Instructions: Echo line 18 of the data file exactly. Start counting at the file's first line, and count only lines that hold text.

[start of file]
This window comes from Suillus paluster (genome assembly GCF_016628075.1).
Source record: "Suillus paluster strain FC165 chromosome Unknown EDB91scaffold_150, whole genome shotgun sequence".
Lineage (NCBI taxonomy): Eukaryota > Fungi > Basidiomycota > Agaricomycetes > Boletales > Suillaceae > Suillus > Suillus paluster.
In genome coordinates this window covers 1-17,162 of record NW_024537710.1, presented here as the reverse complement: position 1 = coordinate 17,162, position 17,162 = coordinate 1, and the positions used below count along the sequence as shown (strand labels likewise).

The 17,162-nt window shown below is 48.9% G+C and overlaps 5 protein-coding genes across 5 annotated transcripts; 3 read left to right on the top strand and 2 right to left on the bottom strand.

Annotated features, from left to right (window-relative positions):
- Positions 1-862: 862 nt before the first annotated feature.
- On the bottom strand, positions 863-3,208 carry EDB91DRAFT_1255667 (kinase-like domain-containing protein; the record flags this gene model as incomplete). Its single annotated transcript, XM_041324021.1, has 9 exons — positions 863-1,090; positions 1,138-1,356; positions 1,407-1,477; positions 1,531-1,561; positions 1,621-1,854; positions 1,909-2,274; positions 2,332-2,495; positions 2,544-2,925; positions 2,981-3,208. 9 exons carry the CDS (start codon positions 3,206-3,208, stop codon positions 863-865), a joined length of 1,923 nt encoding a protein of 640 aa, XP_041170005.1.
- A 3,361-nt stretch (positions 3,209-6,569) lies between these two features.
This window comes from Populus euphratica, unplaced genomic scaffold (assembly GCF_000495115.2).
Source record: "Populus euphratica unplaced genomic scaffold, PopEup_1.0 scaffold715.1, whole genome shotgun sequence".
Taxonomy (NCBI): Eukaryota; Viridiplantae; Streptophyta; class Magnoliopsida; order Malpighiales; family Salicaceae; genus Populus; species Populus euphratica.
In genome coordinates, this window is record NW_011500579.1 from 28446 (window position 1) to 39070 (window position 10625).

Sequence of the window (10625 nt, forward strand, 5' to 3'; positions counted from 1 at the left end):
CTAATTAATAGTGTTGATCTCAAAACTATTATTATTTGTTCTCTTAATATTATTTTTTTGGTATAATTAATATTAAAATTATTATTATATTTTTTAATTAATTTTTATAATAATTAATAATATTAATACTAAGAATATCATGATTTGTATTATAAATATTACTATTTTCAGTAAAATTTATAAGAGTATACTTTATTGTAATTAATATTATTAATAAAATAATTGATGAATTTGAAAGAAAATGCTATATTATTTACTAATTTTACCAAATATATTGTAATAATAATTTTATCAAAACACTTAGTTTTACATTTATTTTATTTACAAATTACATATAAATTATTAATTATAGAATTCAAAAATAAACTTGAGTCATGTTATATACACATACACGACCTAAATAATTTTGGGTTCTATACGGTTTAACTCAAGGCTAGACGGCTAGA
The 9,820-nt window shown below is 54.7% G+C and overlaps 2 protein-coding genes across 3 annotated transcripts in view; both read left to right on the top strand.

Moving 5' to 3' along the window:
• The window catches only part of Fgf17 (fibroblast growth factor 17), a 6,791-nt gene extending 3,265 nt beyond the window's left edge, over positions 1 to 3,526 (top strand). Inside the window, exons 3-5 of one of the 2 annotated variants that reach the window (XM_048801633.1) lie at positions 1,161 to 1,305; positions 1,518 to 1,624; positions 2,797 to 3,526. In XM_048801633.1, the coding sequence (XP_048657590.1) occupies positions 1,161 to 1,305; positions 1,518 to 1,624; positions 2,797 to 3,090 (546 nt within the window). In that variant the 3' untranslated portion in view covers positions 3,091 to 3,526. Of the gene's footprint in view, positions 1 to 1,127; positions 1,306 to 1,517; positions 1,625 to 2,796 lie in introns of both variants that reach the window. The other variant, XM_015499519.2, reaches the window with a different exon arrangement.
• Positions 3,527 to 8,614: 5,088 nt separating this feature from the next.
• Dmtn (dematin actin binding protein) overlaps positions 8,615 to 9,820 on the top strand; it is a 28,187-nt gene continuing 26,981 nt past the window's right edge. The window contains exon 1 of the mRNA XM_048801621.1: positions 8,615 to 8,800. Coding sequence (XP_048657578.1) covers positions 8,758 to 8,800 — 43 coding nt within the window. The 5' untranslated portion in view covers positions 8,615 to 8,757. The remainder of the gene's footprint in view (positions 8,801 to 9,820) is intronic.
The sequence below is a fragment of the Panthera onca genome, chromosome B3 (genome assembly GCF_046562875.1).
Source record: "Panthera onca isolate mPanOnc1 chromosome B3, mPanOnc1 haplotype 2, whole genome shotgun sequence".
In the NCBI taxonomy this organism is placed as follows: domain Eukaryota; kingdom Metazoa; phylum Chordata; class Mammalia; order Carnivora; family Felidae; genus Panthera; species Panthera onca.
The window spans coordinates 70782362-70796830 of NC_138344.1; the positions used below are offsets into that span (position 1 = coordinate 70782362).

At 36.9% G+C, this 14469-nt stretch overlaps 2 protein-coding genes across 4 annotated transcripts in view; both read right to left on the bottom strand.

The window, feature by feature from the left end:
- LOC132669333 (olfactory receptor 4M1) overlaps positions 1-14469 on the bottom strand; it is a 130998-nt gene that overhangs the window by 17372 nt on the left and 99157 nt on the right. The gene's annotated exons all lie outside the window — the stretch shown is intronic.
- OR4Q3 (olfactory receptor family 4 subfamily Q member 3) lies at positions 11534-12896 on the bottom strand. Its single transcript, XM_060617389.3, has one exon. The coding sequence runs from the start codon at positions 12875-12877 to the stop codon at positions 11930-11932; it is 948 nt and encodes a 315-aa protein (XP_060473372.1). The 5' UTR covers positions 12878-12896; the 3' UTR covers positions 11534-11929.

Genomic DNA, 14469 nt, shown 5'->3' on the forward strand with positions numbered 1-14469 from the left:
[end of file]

• The window catches only part of Fgf17 (fibroblast growth factor 17), a 6,791-nt gene extending 3,265 nt beyond the window's left edge, over positions 1 to 3,526 (top strand). Inside the window, exons 3-5 of one of the 2 annotated variants that reach the window (XM_048801633.1) lie at positions 1,161 to 1,305; positions 1,518 to 1,624; positions 2,797 to 3,526. In XM_048801633.1, the coding sequence (XP_048657590.1) occupies positions 1,161 to 1,305; positions 1,518 to 1,624; positions 2,797 to 3,090 (546 nt within the window). In that variant the 3' untranslated portion in view covers positions 3,091 to 3,526. Of the gene's footprint in view, positions 1 to 1,127; positions 1,306 to 1,517; positions 1,625 to 2,796 lie in introns of both variants that reach the window. The other variant, XM_015499519.2, reaches the window with a different exon arrangement.